I have barely had any sleep in four days. I usually fall asleep as soon as my head hits the pillow at night, but recently things have kept me awake – thoughts, and emotions, and plans and worries – future ones and present ones– real ones and imaginary ones – for sure.
So there I am in the bathroom at 6 am. I’m knackered and exhausted, sleep-deprived, hair is a mess, wearing a milk-stained t-shirt from breastfeeding the baby, eyes still more closed than open. My three-year-old bouncing up and down in front of me: “Mummy, mummy, can I take this teddy-bear downstairs with me? Can I? Can I?” At that moment, some very sleep-deprived cells in my brain can’t take any of it anymore: “If you carry that teddy-bear downstairs with you, we need to throw away three others. I’m so tired – I don’t want to tidy and tidy and tidy anymore.” She stops bouncing and just stares at me. What? Wait. What did I just say? Where the heck did that come from? Keep that one – throw three others away?! Sweet lord! “I’m sorry baby,” I muster. “Of course you can take your teddy-bear downstairs. It’s yours. Mummy is just really tired,” I manage to say. Big hug. Faith restored.
My babies crack me open – they break me physically, mentally and emotionally every single day, and I love them with a love deeper and truer than I have ever loved ever before: with a wide-open, unguarded heart. So scary! I didn’t see this pain and mess, and beauty and love coming, but it’s here, it’s real. Sometimes the love I feel inside my body is so overwhelming that it spills out all over my edges – it expands beyond my body and seems to solidify in front of my very eyes into a big fat heart-shaped balloon that is about to pop and sprinkle stardust all over the whole wide Universe. A balloon so gigantic I can’t wrap my arms around it. A feeling so vast that I can’t put it into words.
I pray to God every day that my grumpy teddy-bear murdering moments won’t break my tiny babies’ souls before they get a chance to fully explore the world with all its beauty and pain. That they won’t think that I’m the mum from hell or worse, that there is something wrong with them that might have made me snap. Then at the same time, I’m thinking, “well wait – your children, their hearts, their souls, are much more potent and capable than you could ever know – how dare you fathom that you could ever break infinite spirits and their infinite souls with a ridiculous comment like that.” I know. I’m instantaneously humbled. I know people are so so capable and resilient – children all over the world have endured and are enduring famine, disease, wars, abuse, sometimes all at once, and they’ve survived. True, but people everywhere are also suffering from PTSD and need psychiatrists. So?! I’m still really torn.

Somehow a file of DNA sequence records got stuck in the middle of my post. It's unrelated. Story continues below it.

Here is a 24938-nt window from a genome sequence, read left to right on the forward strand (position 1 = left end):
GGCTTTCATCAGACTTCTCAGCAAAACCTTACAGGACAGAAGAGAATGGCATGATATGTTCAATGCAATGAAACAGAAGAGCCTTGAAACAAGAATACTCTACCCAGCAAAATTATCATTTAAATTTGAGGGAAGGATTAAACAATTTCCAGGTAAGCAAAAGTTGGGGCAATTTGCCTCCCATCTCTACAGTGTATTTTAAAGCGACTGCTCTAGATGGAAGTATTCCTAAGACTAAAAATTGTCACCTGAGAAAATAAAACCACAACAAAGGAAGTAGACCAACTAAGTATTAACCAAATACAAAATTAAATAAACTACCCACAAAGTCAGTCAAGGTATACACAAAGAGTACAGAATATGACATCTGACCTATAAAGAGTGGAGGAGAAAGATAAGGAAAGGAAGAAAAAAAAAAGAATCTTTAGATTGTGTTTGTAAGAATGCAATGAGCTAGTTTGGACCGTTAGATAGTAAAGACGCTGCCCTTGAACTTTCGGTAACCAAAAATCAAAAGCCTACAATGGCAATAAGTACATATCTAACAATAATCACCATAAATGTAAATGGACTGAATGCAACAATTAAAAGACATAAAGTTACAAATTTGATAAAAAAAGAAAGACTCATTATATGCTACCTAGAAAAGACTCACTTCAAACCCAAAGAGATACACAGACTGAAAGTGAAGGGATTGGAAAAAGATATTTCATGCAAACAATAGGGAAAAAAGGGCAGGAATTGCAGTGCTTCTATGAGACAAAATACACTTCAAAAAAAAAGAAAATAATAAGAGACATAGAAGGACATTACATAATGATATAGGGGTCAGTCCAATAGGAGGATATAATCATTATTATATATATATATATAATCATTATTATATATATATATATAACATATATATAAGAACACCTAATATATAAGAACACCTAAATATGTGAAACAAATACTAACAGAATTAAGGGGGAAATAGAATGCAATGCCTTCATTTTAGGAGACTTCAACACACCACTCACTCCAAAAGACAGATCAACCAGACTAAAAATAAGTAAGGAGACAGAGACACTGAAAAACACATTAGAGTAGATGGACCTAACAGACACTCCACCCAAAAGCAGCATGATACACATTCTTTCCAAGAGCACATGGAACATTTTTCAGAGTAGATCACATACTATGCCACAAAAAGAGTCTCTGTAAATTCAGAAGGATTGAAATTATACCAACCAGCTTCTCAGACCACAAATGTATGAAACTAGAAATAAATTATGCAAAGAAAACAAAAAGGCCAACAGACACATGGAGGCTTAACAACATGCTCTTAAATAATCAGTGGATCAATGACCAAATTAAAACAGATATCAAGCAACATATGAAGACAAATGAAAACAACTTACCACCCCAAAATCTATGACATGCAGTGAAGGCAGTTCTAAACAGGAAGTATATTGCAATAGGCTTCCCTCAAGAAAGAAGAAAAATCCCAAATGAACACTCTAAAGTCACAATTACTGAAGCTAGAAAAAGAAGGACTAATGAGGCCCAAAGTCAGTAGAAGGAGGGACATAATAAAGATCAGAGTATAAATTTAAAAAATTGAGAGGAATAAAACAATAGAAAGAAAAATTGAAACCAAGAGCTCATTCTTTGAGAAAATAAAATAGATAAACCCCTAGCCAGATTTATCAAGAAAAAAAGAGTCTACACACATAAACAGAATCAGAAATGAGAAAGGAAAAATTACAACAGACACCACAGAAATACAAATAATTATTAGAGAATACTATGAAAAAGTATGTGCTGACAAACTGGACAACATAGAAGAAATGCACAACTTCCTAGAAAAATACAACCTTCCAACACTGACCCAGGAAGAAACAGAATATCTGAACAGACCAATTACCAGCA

There is always this tug at my heart – this desire to keep my babies warm and safe and whole – shielded from life’s horrors, tiny or real serious ones – and from “teddy-bear murdering me” mornings.
I want to protect them and be real at the same time. I want to be sweet mum all the time and yet allow myself to have shitty mornings and show it. I want my children’s world to be just perfect, but I don’t want it to be too perfect at the same time either to prepare them for all of what is “out there” and yet to come. The world is a “brutiful” place says Glennon Doyle: beautiful and brutal. I want my children to see that at times this brutiful world breaks me with fatigue, with worry, with decisions – the ones I can take and the ones that are taken for me – with loss, with death, but that it rebuilds me too – us – with friendship, with love, with support, with a random smile. I don’t want to be accountable for my children’s welfare, and at the same time, I just love being accountable for their welfare. All those thoughts and emotions – all rolled into one. I’m trying to be the very best version of me, and I am failing at it every single day. And yet I keep trying – insanity. I would have quit any other project by now under those circumstances, but this one I keep sustaining with all my might. I guess that’s what real love does. It keeps whispering into your ear to try and try again because it’s worth it. After all, you care. It makes you want to keep trying and trying and trying even if you know that you’ll always fall short – mostly falling short of the expectations you had of yourself. And actually, you know that in the end, it doesn’t really matter if you are your very best version or just any decent version of you, because this you that you are is the you that your children call mummy.
Glennon Doyle wrote something along the lines of “as long as you are in there battling, you are doing this living right.” The ones with no heart-break are already numb and dead. Well, seen from that perspective, I’m mightily alive with all those badass emotions and thoughts keeping me awake at night. I guess what I’m trying to say is that this tug at my heart and this inner back and forth leave me with no clue when it comes to being a mum – when it comes to being a wife, a friend, a daughter, a teacher, a woman, … – any and all of what makes me me, really. I’m taking one moment, one emotion, at a time and see where it will lead me – all of us, as individuals and as a family. That’s all there is to it really.
And those are the thoughts swirling around in my head at 6 am after 20 minutes of sleep all night – no coffee yet. “Damn, I can’t have a cup of real coffee, see: breastfeeding.” Fuck that. Break those parenting rules. I’ll have my cup of coffee—just one. So here’s to all the milk-stained mummies out there, to all the ones trying to be their very best – mummy or not – for the ones they love – failing and trying and failing all over again, to great books that keep you sane in the middle of the night and to friends who laugh at your text messages, also in the middle of the night, when irrational worries keep you awake, and you can’t fall asleep.